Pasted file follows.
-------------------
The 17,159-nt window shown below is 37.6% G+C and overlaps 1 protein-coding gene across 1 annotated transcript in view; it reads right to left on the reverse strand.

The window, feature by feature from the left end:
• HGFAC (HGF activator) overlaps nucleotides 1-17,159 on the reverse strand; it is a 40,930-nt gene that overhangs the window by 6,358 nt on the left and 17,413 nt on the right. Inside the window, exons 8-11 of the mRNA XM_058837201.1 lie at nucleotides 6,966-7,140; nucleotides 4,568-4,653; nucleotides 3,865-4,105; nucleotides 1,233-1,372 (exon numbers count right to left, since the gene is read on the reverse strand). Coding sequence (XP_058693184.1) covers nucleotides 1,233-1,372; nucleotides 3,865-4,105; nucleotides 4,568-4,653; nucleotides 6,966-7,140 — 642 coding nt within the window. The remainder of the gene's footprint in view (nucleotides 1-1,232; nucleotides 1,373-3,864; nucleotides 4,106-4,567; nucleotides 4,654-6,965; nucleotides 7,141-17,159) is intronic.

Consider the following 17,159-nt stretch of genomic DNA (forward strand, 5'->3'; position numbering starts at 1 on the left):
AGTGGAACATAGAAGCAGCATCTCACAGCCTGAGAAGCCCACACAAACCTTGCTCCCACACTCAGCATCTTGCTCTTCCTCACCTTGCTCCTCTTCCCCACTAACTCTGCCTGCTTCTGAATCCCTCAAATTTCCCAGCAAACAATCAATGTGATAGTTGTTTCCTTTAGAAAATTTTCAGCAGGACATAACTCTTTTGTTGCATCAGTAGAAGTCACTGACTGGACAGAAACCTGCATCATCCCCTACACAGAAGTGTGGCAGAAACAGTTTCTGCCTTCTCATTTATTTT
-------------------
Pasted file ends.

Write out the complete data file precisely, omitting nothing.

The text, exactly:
The 17,159-nt window shown below is 37.6% G+C and overlaps 1 protein-coding gene across 1 annotated transcript in view; it reads right to left on the reverse strand.

The window, feature by feature from the left end:
• HGFAC (HGF activator) overlaps nucleotides 1-17,159 on the reverse strand; it is a 40,930-nt gene that overhangs the window by 6,358 nt on the left and 17,413 nt on the right. Inside the window, exons 8-11 of the mRNA XM_058837201.1 lie at nucleotides 6,966-7,140; nucleotides 4,568-4,653; nucleotides 3,865-4,105; nucleotides 1,233-1,372 (exon numbers count right to left, since the gene is read on the reverse strand). Coding sequence (XP_058693184.1) covers nucleotides 1,233-1,372; nucleotides 3,865-4,105; nucleotides 4,568-4,653; nucleotides 6,966-7,140 — 642 coding nt within the window. The remainder of the gene's footprint in view (nucleotides 1-1,232; nucleotides 1,373-3,864; nucleotides 4,106-4,567; nucleotides 4,654-6,965; nucleotides 7,141-17,159) is intronic.

Consider the following 17,159-nt stretch of genomic DNA (forward strand, 5'->3'; position numbering starts at 1 on the left):
AGTGGAACATAGAAGCAGCATCTCACAGCCTGAGAAGCCCACACAAACCTTGCTCCCACACTCAGCATCTTGCTCTTCCTCACCTTGCTCCTCTTCCCCACTAACTCTGCCTGCTTCTGAATCCCTCAAATTTCCCAGCAAACAATCAATGTGATAGTTGTTTCCTTTAGAAAATTTTCAGCAGGACATAACTCTTTTGTTGCATCAGTAGAAGTCACTGACTGGACAGAAACCTGCATCATCCCCTACACAGAAGTGTGGCAGAAACAGTTTCTGCCTTCTCATTTATTTT